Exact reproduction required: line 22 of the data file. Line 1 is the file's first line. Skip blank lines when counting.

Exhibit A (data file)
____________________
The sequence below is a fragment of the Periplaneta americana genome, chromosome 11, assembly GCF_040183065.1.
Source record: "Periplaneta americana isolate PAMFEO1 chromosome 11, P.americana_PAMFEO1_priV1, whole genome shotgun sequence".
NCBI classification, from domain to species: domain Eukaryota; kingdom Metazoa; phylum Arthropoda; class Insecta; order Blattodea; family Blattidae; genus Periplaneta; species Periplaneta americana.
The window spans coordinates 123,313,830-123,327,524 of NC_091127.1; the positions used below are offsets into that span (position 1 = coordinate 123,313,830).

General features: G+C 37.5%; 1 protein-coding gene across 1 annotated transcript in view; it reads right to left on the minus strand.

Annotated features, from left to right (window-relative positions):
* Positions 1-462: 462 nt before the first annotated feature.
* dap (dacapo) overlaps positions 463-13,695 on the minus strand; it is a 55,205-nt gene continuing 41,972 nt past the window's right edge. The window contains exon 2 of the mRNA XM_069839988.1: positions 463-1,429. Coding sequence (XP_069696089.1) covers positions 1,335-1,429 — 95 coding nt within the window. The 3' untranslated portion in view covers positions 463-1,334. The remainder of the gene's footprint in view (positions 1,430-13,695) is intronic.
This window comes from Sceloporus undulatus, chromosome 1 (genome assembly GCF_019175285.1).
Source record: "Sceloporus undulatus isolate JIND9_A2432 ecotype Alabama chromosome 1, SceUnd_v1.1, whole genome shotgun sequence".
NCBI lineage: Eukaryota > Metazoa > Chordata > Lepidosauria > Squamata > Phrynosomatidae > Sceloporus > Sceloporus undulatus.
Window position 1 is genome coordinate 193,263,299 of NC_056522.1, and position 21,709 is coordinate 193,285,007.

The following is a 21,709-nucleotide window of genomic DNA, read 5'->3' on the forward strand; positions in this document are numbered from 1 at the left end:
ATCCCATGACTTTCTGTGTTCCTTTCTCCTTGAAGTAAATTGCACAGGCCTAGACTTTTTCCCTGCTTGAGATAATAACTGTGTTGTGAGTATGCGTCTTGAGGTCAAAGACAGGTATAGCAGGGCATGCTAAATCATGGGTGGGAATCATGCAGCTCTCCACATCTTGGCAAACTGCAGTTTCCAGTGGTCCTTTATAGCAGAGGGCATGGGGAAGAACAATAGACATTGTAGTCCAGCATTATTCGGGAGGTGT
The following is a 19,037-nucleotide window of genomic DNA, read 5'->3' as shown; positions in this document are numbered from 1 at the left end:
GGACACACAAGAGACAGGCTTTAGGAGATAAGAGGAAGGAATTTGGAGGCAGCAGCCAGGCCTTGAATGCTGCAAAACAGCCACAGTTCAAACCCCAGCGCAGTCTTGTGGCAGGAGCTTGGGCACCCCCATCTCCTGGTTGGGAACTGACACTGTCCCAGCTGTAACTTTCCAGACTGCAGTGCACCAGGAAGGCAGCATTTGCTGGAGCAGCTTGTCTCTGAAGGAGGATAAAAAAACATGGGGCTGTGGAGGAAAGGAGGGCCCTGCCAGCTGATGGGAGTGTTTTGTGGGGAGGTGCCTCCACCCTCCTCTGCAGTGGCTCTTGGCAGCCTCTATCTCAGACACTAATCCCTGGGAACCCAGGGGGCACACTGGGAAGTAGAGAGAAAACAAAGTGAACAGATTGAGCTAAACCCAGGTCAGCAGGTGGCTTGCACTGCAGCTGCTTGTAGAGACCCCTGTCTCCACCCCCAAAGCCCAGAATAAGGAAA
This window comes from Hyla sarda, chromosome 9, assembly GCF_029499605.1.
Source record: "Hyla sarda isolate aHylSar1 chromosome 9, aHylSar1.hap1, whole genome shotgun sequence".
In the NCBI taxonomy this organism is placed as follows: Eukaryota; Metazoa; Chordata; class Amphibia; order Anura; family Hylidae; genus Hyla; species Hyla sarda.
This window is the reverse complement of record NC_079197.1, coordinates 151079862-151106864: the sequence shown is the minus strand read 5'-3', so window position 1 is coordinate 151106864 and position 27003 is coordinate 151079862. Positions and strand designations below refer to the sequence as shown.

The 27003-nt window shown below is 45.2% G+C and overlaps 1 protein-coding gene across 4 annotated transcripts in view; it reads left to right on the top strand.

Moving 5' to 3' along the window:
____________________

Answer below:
Moving 5' to 3' along the window: